Given the operation of squaring a number, there are two numbers that are special because the operation doesn't change them: 0 and 1. 0 squared is 0, and 1 squared is 1, but square any other number and the output will differ from the input. These special numbers are called fixpoints (of squaring). In general, a fixpoint is a value (or state of a system) that is left unchanged by a particular operation. This concept, easily definable by the brief equation x=f(x), is at the essence of several other ideas with great practical significance, from Nash equilibria (used in economics and social sciences, to model failures of cooperation) to stability (used in control theory to model systems ranging from aircraft to chemical plants) to PageRank (the foremost web search algorithm). It even appears in work at the foundations of logic, to give definition to truth itself!

A prevalent example in everyday life is the occurrence of fixpoints in any strategic context ("game") with multiple players. Suppose each player can independently revise their strategy so as to best respond to the others' strategies. If we consider this revision process as an operation, then its fixpoints are those combinations of strategies for which the revision operation yields exactly the same combination of strategies: that is, no player is incentivized to change their behavior in any way. This is the concept of a Nash equilibrium, a kind of fixpoint that directly applies to many real-world situations—ranging in importance from roommates leaving dirty dishes in the sink to nuclear arsenals. Moving to a different Nash equilibrium (such as disarmament) requires changing the revision operator (e.g., with an agreement that binds multiple players to change their strategies at the same time).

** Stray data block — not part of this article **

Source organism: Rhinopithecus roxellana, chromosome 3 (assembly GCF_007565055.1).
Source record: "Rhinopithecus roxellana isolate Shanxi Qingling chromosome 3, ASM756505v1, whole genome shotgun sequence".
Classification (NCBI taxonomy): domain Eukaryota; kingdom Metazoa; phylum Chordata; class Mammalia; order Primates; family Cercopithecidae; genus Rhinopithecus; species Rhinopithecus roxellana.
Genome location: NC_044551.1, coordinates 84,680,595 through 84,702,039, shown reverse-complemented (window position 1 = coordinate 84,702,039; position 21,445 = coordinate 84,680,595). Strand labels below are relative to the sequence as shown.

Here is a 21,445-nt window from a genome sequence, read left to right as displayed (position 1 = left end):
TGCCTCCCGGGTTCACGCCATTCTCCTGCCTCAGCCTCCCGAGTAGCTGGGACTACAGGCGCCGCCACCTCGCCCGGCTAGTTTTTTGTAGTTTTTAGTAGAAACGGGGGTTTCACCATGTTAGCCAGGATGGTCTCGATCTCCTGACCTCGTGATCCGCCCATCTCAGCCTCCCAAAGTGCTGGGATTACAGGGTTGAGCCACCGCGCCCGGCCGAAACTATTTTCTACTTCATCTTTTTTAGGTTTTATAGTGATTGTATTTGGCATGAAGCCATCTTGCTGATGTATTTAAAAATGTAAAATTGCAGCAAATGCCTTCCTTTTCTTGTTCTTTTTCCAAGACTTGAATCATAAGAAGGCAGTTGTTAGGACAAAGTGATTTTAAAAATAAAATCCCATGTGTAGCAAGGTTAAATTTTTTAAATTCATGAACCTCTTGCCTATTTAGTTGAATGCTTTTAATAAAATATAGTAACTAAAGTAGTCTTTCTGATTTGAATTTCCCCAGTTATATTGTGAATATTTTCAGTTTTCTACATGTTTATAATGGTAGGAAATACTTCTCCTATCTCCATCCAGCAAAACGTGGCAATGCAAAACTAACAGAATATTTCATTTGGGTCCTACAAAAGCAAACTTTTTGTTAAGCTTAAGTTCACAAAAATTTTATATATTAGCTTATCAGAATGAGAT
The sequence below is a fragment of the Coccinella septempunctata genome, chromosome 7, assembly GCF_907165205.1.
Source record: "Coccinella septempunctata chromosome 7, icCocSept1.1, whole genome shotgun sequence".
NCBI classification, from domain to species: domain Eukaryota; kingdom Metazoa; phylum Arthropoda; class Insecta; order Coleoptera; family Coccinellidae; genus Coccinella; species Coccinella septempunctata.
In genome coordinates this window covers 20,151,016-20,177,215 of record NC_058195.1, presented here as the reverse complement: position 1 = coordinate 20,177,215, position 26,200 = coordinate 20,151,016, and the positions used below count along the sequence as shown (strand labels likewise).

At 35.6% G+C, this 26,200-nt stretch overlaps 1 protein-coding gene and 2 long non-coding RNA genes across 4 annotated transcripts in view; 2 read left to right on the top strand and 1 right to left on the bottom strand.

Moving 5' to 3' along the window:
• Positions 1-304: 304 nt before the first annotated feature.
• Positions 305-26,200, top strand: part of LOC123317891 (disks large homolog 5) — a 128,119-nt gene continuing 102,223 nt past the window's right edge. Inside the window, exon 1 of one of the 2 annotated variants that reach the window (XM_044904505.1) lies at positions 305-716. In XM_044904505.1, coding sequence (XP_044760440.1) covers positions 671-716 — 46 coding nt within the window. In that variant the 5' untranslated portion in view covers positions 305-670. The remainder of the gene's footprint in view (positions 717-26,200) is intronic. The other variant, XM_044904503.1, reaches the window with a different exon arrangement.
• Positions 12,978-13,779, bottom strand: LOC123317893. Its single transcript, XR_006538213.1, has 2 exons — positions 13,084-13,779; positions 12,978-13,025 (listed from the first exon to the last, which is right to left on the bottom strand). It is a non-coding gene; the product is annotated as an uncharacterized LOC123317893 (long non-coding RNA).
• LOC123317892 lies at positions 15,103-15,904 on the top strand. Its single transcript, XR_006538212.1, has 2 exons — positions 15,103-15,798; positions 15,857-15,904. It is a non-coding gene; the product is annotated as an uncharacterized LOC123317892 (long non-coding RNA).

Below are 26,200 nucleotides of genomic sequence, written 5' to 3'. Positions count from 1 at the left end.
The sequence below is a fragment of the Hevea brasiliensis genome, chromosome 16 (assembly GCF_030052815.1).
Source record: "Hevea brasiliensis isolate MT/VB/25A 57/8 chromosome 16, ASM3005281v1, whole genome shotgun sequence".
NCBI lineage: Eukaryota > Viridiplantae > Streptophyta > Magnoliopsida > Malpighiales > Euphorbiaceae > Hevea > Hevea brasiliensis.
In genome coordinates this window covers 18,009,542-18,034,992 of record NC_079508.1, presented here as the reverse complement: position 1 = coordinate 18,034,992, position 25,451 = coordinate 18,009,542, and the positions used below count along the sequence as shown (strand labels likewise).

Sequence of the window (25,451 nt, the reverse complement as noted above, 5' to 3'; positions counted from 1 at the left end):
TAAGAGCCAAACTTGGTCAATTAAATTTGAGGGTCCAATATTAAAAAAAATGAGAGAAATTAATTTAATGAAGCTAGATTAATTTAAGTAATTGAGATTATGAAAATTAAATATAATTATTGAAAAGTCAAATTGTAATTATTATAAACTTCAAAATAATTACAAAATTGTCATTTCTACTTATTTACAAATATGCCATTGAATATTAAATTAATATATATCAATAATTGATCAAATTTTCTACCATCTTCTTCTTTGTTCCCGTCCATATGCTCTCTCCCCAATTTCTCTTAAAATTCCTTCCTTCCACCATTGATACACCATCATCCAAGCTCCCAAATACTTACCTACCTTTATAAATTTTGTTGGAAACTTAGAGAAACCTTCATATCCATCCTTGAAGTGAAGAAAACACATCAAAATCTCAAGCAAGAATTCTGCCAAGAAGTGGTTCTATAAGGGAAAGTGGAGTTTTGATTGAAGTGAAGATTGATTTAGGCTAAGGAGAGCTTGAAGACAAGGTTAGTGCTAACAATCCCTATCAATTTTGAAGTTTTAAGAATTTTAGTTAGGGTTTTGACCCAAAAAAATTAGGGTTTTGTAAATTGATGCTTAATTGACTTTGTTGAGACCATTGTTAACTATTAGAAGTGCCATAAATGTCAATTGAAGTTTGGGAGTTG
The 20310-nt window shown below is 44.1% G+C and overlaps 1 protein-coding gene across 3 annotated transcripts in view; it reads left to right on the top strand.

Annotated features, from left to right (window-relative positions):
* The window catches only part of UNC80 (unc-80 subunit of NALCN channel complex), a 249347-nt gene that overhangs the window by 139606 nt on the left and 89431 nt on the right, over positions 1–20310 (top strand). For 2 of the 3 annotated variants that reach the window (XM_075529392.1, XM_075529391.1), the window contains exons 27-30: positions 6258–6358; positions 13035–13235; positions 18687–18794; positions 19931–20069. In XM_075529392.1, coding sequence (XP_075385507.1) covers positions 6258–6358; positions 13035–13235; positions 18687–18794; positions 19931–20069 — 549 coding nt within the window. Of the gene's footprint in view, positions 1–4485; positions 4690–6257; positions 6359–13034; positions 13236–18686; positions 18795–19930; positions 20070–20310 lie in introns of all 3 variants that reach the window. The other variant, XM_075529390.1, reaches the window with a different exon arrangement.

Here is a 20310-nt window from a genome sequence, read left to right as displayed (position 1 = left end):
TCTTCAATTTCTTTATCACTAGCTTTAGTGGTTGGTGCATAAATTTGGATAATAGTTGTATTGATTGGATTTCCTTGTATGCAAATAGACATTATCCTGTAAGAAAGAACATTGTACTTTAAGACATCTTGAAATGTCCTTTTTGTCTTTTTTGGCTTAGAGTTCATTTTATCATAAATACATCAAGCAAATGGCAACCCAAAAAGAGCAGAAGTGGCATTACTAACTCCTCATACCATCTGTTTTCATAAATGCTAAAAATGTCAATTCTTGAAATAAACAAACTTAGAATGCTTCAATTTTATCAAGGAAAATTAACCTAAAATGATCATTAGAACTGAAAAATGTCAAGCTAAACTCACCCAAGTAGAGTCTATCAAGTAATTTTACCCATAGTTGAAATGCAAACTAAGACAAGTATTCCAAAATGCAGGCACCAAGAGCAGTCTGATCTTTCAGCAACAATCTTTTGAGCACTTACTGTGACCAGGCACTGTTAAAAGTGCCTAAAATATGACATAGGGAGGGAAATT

Fixpoints are also an extraordinarily useful framework to consider ideas that seem to be defined circularly. As a concrete example, the golden ratio phi can be defined as phi=1+1/phi, which actually means phi is the unique fixpoint of the operation that takes the reciprocal then adds one. In general, self-referential definitions can be classified according to the number of fixpoints of the corresponding operation: more than one, and it's imprecise but potentially serviceable; one, and it's a bona fide definition; lacking any, and it's a paradox (like "this sentence is false"). In fact, it is operations that lack fixpoints which underly a whole host of deeply-related paradoxes in mathematics, and led to Gödel's discovery that the early-20th-century logicians' quest to completely formalize mathematics is impossible.

Mathematics is not the only reasoning system we might use; in daily life we use ideologies and belief systems that aren't complete—in the sense that they can't express arbitrarily large natural numbers (nor do we care for them to). We can consider persistent ideologies and belief systems as fixpoints of the revision operation of "changing one's mind"—subject to the types of questions, evidence, and methods of reasoning that the ideology judges as acceptable. If there's a fixpoint here, we're unable to change our minds in some cases, even if presented with overwhelming evidence. As with Nash equilibria, the key to escaping such a belief system is to modify the revision operation: considering just one new question (such as "what questions am I allowed to ask?") can sometimes be enough to abolish ideological fixpoints forever. 

One remarkable feature of the scientific belief system is its non-fixedness: new beliefs are constantly integrated, and old beliefs are not uncommonly discarded. Ideally, science would be complete in the limit of infinite time and experiments without losing its openness, analogous to how programs that produce never-ending lists (such as the digits of pi or the prime numbers) are formally given meaning by infinitely large fixpoints which may only be successively approximated. While an absence of fixpoints in the logical foundations of arithmetic dooms it to "incompleteness," fixpoint theorems have recently been used to show that if we relax our notion of completeness to the almost-equally-satisfying concept of "coherence," there is a revision operation which is guaranteed to have a coherent fixpoint, and can even be approximated by computable algorithms!

Perhaps science, too, aspires to an unreachable, infinite fixpoint in which all knowable facts are known and all provable consequences are proven, such that there would be no more room to change one's mind—and we hope that with each passing year, our current state of knowledge more closely approximates that ultimate fixpoint.